After that, Caisse knew something was coming and it did. (51 will have more later this week)
“I saw the 40 car was behind me and I knew he was going to do something stupid. He hit me going into one. I thought he was just going to rough me up and that’s it, but then he drilled me going down the backstretch. I had cars in front of me, so there was nothing I could do. So when everyone else lifted going into three, he never did and punted me. I slammed into Brad Leighton and we both slid into the infield.”
The crews exchanged words and glances. Caisse’s team owner, Andy Santerre, event held his hands up, along with an aluminum baseball bat, asking what the heck was going on. Caisse came back to finish 14th, while Kobyluck was parked and ended up 40th.
But even after the Caisse-Kobyluck donnybrook, things were still crazy, with more cautions forcing the race to be called early. And after the event, it seems like everyone had something to say about it all.
“We had too many cars on the track and too much of spread between speeds,” said Olsen. “After we made our pit stops, coming back up through there were a lot of different cars going different speeds. There was a big difference between the front half and the back half and after the front half made their pit stops and had to come back through, it got a little dicy.”
Damaged cars were everywhere on Saturday. (51 photo)
“Some of those guys were pushing the issue – roughing guys up, driving it pretty hard and running guys up. But I can only drive my car.”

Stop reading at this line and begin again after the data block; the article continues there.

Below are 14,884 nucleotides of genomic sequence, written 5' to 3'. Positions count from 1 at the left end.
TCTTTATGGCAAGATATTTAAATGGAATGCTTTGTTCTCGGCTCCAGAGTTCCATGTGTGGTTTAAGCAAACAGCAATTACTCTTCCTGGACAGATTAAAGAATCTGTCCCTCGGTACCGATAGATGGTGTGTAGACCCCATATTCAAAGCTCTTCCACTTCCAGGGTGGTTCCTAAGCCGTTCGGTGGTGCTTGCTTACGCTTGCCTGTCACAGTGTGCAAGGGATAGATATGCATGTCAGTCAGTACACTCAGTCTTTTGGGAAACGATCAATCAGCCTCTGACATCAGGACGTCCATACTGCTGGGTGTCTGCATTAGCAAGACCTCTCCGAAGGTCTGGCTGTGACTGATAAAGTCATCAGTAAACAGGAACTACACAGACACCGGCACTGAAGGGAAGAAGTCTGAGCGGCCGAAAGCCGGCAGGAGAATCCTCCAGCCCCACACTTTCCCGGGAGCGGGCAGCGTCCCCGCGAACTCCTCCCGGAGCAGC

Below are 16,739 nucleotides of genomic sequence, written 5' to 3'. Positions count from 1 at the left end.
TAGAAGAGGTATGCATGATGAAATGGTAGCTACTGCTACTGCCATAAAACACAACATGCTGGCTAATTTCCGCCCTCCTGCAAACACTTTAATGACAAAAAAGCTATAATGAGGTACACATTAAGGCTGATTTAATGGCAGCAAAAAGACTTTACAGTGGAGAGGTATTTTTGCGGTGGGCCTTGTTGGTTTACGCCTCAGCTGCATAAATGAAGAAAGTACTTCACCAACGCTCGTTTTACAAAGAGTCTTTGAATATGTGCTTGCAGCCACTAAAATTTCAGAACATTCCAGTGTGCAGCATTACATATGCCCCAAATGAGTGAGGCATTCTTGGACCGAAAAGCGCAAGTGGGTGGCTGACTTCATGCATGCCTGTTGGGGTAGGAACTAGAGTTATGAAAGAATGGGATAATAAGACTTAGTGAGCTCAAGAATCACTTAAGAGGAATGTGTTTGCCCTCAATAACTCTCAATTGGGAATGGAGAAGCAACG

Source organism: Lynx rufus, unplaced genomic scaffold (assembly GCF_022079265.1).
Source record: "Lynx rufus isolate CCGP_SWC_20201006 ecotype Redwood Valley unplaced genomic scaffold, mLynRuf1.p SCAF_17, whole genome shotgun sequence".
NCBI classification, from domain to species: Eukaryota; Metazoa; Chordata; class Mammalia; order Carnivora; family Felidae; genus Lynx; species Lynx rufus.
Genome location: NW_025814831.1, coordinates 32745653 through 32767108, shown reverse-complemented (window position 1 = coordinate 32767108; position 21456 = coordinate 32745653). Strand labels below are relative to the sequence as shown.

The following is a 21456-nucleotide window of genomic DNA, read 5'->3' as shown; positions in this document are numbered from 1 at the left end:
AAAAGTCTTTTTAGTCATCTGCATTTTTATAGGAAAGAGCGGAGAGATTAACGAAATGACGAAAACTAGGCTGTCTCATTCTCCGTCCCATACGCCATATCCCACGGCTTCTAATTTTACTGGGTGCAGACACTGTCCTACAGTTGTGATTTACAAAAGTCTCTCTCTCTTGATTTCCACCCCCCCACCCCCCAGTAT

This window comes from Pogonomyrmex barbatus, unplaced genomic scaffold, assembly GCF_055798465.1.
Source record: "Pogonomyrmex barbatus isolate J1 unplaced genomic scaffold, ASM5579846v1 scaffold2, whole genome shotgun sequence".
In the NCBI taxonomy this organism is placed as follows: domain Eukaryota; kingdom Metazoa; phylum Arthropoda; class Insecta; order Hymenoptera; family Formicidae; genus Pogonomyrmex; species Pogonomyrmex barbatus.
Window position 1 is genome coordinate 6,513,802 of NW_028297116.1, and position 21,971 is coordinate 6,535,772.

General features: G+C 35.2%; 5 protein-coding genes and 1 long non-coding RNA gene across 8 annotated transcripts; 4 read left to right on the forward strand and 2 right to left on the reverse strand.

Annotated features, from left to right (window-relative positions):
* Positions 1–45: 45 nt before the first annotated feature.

Caisse was embarrassed.
“That just goes back to the respect level,” added Caisse. “No one in this series has no respect for anyone. The guys in this series have no respect for me. Nor do I have any trust in a lot of them. I have respect for Mike Olsen and Mike Johnson. There is only like three or four of them. Everyone was driving like a maniac on the racetrack. It is unfortunate for the series and an embarrassment. All of the fans come out here… it’s
Mike Olsen was caught up in all of the action on Saturday. (Ken Spring photo)
Unfortunately, for both Kelly and Ryan Moore, Kelly’s win got highly overshadowed by the Caisse-Kobyluck accident and the general lack of respect.
“We knew we had a decent racecar and we knew that from the beginning,” said Kelly. “We tired to keep the fenders on the car. I had a big hole to dig myself out of after we pitted too soon. I’m just really proud of the guys.
“It means a lot to me to win here. We’ve only run the Busch East car a couple of times this year so it just means a lot to come here and win. I had to set an example for Ryan out here today (Ryan raced in, and finished 15th, the NASCAR Craftsman Truck Series event after the Busch East event).
“This is awesome. For years, this was our Daytona,” said Ryan in Victory Lane. “We put a lot of effort into this race. It was the most fun I’ve had standing on a pit box. It was a great car and there is obviously a great driver behind the wheel. I was just trying to keep him pumped up and focused at the same time. He is a wild man and you have to keep him calmed down. Normally, you think you have to keep the son calm. I had to keep him calm.”
Brian Hoar came home second, followed by Bryon Chew, Andrew Myers and Tracy Gordon.